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Quotas and Quality: The Effect of H-1B Visa Restrictions on the Pool of Prospective Undergraduate Students from Abroad

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Abstract

In deciding upon whether to pursue an undergraduate education in the United States, a foreign student considers the expected probability of securing US employment after graduation. The H-1B visa provides a primary means of legal employment for college-educated foreign-nationals. In October 2003, the government drastically reduced the number of available H-1B visas, hence lowering a college-educated foreign-born worker’s probability of finding US employment, and possibly discouraging highly qualified international students from attending US colleges and universities. However, citizens from five countries are de facto exempt from the 2003 H-1B visa restrictions. Using students from these five exempt nations as the control group and other international students as the treatment, we study the effects of the 2003 H-1B policy change on the pool of international applicants to US schools. We use two datasets: (i) College Board SAT score data on prospective international applicants; and (ii) SAT and high-school GPA data on international applicants to a single highly-selective university. Our difference-in-difference estimates show that restrictive immigration policy has had an adverse impact on the quality of prospective international applicants, reducing their SAT scores by about 1.5%. This effect is driven mostly by a decline in the number of SAT score reports sent by international students at the top-quintile of the SAT score distribution, suggesting that the restrictive immigration policy disproportionately discourages high-ability international students from pursuing US education. Our results are robust to alternative specifications, including the use of high-school GPA as a measure of applicant ability.

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File URL: http://commons.colgate.edu/cgi/viewcontent.cgi?article=1017&context=econ_facschol
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Bibliographic Info

Paper provided by Department of Economics, Colgate University in its series Working Papers with number 2011-02.

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Date of creation: Jun 2011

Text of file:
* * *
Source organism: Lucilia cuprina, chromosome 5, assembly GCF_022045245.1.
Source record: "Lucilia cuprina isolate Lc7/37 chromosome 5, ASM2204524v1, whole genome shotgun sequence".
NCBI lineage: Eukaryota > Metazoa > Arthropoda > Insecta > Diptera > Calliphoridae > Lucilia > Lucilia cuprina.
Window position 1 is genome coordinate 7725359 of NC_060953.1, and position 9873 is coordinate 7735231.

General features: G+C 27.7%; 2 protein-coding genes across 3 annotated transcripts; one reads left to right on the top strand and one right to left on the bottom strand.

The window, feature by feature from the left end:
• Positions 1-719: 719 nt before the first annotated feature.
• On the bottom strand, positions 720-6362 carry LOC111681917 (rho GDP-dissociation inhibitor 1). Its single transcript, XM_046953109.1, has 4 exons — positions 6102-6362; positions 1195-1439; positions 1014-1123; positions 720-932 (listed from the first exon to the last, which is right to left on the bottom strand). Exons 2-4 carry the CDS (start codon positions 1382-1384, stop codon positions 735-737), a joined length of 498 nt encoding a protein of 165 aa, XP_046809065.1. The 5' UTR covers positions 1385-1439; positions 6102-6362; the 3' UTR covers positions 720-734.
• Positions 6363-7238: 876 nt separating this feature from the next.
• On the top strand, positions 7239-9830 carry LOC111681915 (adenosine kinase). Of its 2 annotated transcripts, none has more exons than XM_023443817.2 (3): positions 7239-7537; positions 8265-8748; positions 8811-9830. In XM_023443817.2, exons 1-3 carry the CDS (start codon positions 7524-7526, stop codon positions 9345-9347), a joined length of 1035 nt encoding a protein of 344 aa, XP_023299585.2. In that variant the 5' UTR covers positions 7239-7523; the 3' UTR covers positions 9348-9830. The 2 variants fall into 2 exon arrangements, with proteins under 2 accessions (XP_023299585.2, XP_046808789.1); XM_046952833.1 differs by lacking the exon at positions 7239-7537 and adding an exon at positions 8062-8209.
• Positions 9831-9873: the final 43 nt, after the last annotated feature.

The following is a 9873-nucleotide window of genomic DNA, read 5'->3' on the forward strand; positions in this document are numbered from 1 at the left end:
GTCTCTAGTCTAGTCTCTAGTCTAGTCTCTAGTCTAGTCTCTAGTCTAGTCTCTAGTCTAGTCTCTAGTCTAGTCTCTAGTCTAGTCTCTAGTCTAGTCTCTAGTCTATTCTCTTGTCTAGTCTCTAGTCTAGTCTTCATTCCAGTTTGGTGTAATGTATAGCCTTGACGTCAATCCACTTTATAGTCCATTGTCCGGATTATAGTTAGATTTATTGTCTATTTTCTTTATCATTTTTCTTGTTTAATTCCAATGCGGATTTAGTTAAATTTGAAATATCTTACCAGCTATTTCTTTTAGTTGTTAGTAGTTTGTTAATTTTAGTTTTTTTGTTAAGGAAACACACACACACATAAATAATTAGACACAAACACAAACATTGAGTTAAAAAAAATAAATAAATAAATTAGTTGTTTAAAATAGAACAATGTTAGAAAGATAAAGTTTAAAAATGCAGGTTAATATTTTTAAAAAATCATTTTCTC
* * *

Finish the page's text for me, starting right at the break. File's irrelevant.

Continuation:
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Handle: RePEc:cgt:wpaper:2011-02

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Keywords: Skilled Immigration; Immigrant Selection; H-1B Visa; College Education; SATScores;

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References

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  1. M. Kathleen Thomas, 2004. "Where College-Bound Students Send Their SAT Scores: Does Race Matter?-super-," Social Science Quarterly, Southwestern Social Science Association, vol. 85(5), pages 1374-1389.
  2. Yiu Por Chen, 2005. "Skill-Sorting, Self-Selectivity, and Immigration Policy Regime Change: Two Surveys of Chinese Graduate Students' Intention to Study Abroad," American Economic Review, American Economic Association, vol. 95(2), pages 66-70, May.
  3. Hunt, Jennifer, 2010. "Which Immigrants Are Most Innovative and Entrepreneurial? Distinctions by Entry Visa," IZA Discussion Papers 4745, Institute for the Study of Labor (IZA).
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  5. William R. Kerr & William F. Lincoln, 2010. "The Supply Side of Innovation: H-1B Visa Reforms and US Ethnic Invention," NBER Working Papers 15768, National Bureau of Economic Research, Inc.
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  7. Clark, Ximena & Hatton, Timothy J. & Williamson, Jeffrey G., 2004. "Explaining U.S. immigration, 1971-98," Policy Research Working Paper Series 3252, The World Bank.
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  15. Griffith, Amanda & Rask, Kevin, 2007. "The influence of the US News and World Report collegiate rankings on the matriculation decision of high-ability students: 1995-2004," Economics of Education Review, Elsevier, vol. 26(2), pages 244-255, April.
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  17. Sharon G. Levin & Grant C. Black & Anne E. Winkler & Paula E. Stephan, 2004. "Differential Employment Patterns for Citizens and Non-Citizens in Science and Engineering in the United States: Minting and Competitive Effects," Growth and Change, Gatton College of Business and Economics, University of Kentucky, vol. 35(4), pages 456-475.
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Blog mentions

As found by EconAcademics.org, the blog aggregator for Economics research:
  1. The Effect of Visa Restrictions on Higher Education
    by Ariel Goldring in Free Market Mojo on 2010-06-23 11:32:26
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Cited by:
  1. William R. Kerr & William F. Lincoln & Prachi Mishra, 2014. "The Dynamics of Firm Lobbying," William Davidson Institute Working Papers Series wp1072, William Davidson Institute at the University of Michigan.
  2. Christian Dustmann & Albrecht Glitz, 2011. "Migration and Education," Norface Discussion Paper Series 2011011, Norface Research Programme on Migration, Department of Economics, University College London.
  3. Bouoiyour, Jamal & Miftah, Amal & Selmi, Refk, 2014. "Brain Drain or Brain Gain? The case of Moroccan Students in France," MPRA Paper 56630, University Library of Munich, Germany.
  4. Peter Huber & Julia Bock-Schappelwein, 2013. "The Impact of Migration Policy on Migrants’ Education Structure: Evidence from Austrian Policy Reform," DANUBE: Law and Economics Review, European Association Comenius - EACO, issue 1, pages 1-21, March.

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